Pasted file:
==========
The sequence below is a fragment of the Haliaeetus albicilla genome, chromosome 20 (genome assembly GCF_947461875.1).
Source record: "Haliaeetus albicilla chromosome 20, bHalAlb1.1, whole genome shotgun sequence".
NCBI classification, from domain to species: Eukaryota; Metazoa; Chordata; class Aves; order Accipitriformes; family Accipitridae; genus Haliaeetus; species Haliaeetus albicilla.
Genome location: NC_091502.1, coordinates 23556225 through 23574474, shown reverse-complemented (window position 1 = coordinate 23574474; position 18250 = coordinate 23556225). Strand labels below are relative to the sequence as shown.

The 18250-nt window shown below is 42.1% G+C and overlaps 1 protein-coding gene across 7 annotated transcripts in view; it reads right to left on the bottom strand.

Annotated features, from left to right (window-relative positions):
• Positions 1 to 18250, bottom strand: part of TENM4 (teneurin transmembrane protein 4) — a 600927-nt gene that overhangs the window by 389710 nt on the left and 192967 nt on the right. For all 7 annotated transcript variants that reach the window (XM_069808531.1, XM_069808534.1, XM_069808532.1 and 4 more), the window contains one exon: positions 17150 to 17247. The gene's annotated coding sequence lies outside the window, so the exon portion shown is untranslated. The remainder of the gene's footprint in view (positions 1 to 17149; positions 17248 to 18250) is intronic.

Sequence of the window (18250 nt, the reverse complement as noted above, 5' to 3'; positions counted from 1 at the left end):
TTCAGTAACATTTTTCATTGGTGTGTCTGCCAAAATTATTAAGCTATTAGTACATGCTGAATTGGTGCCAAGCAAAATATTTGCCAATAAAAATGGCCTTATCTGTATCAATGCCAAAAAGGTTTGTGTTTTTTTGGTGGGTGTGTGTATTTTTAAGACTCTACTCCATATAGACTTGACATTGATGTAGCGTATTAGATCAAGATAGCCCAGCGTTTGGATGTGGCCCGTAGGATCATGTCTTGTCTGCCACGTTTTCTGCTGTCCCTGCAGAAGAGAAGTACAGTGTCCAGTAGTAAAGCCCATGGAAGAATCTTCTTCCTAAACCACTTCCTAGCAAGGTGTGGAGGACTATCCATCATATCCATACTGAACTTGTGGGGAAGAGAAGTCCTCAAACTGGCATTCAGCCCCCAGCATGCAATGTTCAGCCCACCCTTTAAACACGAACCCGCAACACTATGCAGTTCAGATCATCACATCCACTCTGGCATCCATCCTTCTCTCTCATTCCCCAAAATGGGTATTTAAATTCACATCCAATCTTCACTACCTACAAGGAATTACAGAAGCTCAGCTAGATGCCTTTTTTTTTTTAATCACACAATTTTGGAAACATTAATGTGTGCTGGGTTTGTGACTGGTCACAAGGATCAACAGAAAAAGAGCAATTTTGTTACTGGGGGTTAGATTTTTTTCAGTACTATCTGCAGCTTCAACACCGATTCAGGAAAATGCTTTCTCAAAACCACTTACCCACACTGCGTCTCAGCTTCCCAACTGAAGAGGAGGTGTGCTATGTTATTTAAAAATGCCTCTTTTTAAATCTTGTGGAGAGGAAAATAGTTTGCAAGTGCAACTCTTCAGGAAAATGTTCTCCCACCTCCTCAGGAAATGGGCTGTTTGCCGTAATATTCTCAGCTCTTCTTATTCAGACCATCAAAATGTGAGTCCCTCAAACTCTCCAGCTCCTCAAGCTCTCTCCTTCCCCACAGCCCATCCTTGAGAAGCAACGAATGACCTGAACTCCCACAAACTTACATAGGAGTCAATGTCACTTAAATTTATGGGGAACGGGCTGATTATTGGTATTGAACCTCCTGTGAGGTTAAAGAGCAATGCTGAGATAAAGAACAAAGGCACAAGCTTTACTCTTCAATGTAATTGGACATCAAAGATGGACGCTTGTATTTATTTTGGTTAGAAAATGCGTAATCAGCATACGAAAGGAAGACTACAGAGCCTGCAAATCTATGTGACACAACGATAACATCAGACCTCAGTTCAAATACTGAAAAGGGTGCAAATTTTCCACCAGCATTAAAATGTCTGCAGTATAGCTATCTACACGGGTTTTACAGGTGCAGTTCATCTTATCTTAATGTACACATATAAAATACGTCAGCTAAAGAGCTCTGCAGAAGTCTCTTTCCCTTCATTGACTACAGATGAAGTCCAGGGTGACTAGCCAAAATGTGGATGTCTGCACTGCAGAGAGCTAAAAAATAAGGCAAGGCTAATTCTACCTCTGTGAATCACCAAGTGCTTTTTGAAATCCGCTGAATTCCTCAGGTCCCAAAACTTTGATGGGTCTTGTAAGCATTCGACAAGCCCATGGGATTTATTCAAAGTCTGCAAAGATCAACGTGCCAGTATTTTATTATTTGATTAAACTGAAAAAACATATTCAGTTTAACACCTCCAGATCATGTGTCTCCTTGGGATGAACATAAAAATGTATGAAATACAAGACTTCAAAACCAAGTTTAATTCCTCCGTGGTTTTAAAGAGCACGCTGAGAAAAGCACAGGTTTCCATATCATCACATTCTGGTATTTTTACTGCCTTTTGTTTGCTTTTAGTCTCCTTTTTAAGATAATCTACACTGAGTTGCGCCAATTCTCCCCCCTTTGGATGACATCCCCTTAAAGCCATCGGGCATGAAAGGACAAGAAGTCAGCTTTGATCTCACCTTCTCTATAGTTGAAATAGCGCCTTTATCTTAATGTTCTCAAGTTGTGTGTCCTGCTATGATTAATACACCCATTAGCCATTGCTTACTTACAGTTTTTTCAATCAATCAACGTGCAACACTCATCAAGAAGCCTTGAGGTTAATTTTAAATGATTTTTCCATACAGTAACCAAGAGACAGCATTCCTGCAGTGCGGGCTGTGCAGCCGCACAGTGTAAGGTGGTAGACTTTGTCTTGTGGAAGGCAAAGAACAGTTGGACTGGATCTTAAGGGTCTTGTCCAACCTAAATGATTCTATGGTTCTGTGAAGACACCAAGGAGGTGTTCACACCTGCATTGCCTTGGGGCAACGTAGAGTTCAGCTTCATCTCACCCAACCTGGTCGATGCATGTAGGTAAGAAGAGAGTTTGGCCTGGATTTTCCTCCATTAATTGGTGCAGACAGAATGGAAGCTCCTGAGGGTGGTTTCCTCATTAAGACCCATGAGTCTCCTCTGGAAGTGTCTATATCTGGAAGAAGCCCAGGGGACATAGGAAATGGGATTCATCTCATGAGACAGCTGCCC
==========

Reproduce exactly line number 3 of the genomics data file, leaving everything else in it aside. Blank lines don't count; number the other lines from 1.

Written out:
NCBI classification, from domain to species: Eukaryota; Metazoa; Chordata; class Aves; order Accipitriformes; family Accipitridae; genus Haliaeetus; species Haliaeetus albicilla.